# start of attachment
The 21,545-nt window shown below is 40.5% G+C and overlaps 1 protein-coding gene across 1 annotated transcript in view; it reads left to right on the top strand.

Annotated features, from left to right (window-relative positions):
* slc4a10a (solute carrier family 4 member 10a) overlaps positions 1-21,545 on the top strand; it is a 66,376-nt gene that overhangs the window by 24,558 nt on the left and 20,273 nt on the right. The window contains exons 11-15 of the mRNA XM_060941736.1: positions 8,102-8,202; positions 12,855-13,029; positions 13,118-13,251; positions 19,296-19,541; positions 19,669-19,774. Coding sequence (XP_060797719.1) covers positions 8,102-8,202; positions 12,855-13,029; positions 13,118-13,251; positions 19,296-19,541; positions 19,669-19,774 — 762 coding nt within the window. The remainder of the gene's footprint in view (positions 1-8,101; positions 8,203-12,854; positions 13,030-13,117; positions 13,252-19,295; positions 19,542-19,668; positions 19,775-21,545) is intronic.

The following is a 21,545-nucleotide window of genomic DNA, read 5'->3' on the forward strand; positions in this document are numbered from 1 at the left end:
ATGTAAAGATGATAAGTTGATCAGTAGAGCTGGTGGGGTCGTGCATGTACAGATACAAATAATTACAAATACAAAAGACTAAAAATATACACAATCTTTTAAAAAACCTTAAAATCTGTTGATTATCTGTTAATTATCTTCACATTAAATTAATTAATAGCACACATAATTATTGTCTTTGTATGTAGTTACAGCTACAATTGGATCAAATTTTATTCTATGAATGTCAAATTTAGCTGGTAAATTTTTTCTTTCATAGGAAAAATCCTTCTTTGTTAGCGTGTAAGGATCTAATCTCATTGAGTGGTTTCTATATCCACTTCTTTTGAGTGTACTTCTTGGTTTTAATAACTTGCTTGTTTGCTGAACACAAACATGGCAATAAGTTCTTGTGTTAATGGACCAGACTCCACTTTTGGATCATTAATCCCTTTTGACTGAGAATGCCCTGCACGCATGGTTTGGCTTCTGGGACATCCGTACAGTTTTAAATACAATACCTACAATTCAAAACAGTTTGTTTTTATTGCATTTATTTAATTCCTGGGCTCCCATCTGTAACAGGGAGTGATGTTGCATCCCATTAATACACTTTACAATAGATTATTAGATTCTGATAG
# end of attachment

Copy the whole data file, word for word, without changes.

The 21,545-nt window shown below is 40.5% G+C and overlaps 1 protein-coding gene across 1 annotated transcript in view; it reads left to right on the top strand.

Annotated features, from left to right (window-relative positions):
* slc4a10a (solute carrier family 4 member 10a) overlaps positions 1-21,545 on the top strand; it is a 66,376-nt gene that overhangs the window by 24,558 nt on the left and 20,273 nt on the right. The window contains exons 11-15 of the mRNA XM_060941736.1: positions 8,102-8,202; positions 12,855-13,029; positions 13,118-13,251; positions 19,296-19,541; positions 19,669-19,774. Coding sequence (XP_060797719.1) covers positions 8,102-8,202; positions 12,855-13,029; positions 13,118-13,251; positions 19,296-19,541; positions 19,669-19,774 — 762 coding nt within the window. The remainder of the gene's footprint in view (positions 1-8,101; positions 8,203-12,854; positions 13,030-13,117; positions 13,252-19,295; positions 19,542-19,668; positions 19,775-21,545) is intronic.

The following is a 21,545-nucleotide window of genomic DNA, read 5'->3' on the forward strand; positions in this document are numbered from 1 at the left end:
ATGTAAAGATGATAAGTTGATCAGTAGAGCTGGTGGGGTCGTGCATGTACAGATACAAATAATTACAAATACAAAAGACTAAAAATATACACAATCTTTTAAAAAACCTTAAAATCTGTTGATTATCTGTTAATTATCTTCACATTAAATTAATTAATAGCACACATAATTATTGTCTTTGTATGTAGTTACAGCTACAATTGGATCAAATTTTATTCTATGAATGTCAAATTTAGCTGGTAAATTTTTTCTTTCATAGGAAAAATCCTTCTTTGTTAGCGTGTAAGGATCTAATCTCATTGAGTGGTTTCTATATCCACTTCTTTTGAGTGTACTTCTTGGTTTTAATAACTTGCTTGTTTGCTGAACACAAACATGGCAATAAGTTCTTGTGTTAATGGACCAGACTCCACTTTTGGATCATTAATCCCTTTTGACTGAGAATGCCCTGCACGCATGGTTTGGCTTCTGGGACATCCGTACAGTTTTAAATACAATACCTACAATTCAAAACAGTTTGTTTTTATTGCATTTATTTAATTCCTGGGCTCCCATCTGTAACAGGGAGTGATGTTGCATCCCATTAATACACTTTACAATAGATTATTAGATTCTGATAG